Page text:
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Eur J Clin Nutr. 1997 Jul;51(7):462-6.

Women with insulin-dependent diabetes mellitus (IDDM) complicated by eating disorders are at risk for exacerbated alterations in lipid metabolism.

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Department of Nutritional Sciences, University of Connecticut, Storrs 06269, USA.



To examine lipid parameters that are affected in women with insulin-dependent diabetes mellitus (IDDM) who engaged in disordered eating behaviours.


Randomized, unmatched.


Tertiary care.


Ninety women (18-46 y) with IDDM.


Classification of subjects based on severity of eating disorder: clinical (n = 14), subclinical (n = 13) and control (n = 63). Blood was analysed for glycosylated haemoglobin (HbA1c) and serum for triglycerides and cholesterol. Carotenoid and tocopherol concentrations were analysed by high performance liquid chromatography (HPLC). Dietary intake was assessed by the National Cancer Institute food frequency questionnaire.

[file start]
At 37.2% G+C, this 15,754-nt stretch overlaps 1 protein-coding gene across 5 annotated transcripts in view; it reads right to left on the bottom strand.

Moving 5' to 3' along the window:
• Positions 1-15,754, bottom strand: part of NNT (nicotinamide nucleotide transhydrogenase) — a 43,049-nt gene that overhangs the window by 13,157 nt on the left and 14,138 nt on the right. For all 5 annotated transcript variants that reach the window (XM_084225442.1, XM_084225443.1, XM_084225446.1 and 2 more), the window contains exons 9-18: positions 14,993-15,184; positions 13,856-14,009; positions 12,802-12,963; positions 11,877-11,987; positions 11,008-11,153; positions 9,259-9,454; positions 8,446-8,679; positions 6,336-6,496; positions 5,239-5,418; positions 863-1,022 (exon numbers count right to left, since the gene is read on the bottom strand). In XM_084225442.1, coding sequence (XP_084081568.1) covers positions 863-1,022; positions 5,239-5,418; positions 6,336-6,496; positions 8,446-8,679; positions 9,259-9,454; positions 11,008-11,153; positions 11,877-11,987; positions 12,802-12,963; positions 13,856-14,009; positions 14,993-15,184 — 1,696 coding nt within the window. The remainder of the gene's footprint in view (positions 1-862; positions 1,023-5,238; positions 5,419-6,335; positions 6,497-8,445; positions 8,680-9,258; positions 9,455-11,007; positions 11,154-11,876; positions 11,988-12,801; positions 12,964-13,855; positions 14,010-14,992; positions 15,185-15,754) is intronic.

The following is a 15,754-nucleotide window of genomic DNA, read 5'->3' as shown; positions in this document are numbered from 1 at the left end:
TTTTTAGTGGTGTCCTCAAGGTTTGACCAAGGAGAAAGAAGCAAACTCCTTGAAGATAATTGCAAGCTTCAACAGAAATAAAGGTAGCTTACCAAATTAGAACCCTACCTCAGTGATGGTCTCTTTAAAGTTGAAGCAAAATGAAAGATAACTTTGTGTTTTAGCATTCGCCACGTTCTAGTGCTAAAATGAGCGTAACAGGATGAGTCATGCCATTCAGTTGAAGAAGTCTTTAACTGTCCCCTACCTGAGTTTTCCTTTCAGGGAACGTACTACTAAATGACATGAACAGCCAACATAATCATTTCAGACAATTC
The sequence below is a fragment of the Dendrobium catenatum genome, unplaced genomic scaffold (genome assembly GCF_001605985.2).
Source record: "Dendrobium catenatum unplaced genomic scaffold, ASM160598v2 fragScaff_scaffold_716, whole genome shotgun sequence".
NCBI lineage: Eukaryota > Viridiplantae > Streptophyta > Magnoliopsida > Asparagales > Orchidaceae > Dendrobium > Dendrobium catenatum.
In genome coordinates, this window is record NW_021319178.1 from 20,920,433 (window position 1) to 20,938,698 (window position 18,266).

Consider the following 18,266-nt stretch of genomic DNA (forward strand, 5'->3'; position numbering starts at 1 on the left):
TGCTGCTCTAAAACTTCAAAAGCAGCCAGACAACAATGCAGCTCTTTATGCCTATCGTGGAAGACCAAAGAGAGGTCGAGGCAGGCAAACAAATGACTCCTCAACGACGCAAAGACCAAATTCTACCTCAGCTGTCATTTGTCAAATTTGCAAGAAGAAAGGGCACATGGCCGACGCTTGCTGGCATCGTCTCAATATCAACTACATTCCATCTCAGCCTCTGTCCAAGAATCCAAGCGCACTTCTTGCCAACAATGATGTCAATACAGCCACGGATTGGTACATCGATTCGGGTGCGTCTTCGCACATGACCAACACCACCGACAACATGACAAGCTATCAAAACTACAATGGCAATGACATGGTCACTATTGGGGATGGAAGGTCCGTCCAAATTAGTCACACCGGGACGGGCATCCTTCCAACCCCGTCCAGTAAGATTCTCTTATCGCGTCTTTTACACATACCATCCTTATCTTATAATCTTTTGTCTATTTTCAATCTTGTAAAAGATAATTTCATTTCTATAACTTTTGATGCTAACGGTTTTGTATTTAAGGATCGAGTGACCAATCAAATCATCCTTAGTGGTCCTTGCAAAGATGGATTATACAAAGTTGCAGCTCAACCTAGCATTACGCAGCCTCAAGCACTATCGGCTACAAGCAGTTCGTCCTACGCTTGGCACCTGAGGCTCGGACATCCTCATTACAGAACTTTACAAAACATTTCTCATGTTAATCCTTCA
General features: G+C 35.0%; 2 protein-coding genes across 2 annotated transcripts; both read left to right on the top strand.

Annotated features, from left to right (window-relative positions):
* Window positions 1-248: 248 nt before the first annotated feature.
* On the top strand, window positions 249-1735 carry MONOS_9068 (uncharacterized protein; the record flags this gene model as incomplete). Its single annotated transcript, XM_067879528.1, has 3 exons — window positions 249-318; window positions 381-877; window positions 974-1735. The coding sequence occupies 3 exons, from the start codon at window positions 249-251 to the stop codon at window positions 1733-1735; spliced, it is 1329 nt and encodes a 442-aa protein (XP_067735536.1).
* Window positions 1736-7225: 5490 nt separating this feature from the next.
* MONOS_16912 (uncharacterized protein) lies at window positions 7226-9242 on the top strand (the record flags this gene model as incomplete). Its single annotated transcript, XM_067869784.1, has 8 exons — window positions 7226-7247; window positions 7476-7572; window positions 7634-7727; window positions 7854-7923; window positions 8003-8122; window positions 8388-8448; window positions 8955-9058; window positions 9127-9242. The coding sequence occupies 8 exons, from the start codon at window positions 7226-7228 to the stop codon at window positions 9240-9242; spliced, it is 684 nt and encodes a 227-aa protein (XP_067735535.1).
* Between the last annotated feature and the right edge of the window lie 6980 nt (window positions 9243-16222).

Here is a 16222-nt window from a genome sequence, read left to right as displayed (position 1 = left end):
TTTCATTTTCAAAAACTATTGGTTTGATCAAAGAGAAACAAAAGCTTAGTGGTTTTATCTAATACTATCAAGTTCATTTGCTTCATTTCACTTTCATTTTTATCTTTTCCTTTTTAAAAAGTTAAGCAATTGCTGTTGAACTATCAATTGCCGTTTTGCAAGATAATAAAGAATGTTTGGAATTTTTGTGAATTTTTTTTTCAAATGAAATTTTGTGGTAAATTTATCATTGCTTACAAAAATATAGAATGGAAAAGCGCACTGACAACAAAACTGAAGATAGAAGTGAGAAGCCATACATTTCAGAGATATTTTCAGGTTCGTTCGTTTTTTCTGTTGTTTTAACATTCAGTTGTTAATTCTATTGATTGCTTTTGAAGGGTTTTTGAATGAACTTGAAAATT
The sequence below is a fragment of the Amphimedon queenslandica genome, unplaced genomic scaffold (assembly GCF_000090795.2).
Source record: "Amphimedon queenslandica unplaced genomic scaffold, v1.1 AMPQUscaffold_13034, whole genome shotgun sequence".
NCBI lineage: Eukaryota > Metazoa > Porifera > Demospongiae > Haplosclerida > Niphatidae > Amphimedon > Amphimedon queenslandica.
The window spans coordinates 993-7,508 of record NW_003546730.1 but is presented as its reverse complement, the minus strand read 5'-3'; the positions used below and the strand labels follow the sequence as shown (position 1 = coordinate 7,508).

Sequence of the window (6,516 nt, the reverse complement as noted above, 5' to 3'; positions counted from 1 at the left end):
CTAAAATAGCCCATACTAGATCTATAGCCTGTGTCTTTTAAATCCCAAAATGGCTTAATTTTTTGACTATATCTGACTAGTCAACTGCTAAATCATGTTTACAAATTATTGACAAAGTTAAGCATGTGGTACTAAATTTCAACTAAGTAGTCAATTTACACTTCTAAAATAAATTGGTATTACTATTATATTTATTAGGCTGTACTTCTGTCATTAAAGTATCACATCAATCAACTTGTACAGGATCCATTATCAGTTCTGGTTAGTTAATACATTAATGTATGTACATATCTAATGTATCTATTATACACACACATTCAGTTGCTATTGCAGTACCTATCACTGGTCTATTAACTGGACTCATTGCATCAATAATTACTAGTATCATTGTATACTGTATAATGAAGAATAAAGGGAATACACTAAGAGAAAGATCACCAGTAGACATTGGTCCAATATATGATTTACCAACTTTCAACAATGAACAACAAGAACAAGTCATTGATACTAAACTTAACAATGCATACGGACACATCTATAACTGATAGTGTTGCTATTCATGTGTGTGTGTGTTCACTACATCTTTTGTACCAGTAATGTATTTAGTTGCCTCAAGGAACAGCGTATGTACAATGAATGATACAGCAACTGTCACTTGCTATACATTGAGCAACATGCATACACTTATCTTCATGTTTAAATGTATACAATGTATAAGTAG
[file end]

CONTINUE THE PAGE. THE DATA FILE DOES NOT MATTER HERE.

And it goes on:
HbA1c was significantly increased im women demonstrating clinical and subclinical symptoms compared to control (10.4 +/- 2.6, 10.0 +/- 1.5 and 8.3 +/- 1.6%, respectively, P < 0.05). Triglycerides concentrations were significantly increased in women with subclinical eating disorders compared to controls. In women who intentionally omitted or reduced insulin, triglyceride cholesterol and HbA1c were significantly increased compared to controls. Women with IDDM and eating disorders who exhibited bulimic behaviours consumed significantly more energy, total fat and cholesterol compared to controls and women with eating disorders who were restrained eaters.


While IDDM is known to perturb lipid metabolism, these data demonstrate that eating disorders, in combination with IDDM, results in additional alterations in lipid metabolism.

[Indexed for MEDLINE]

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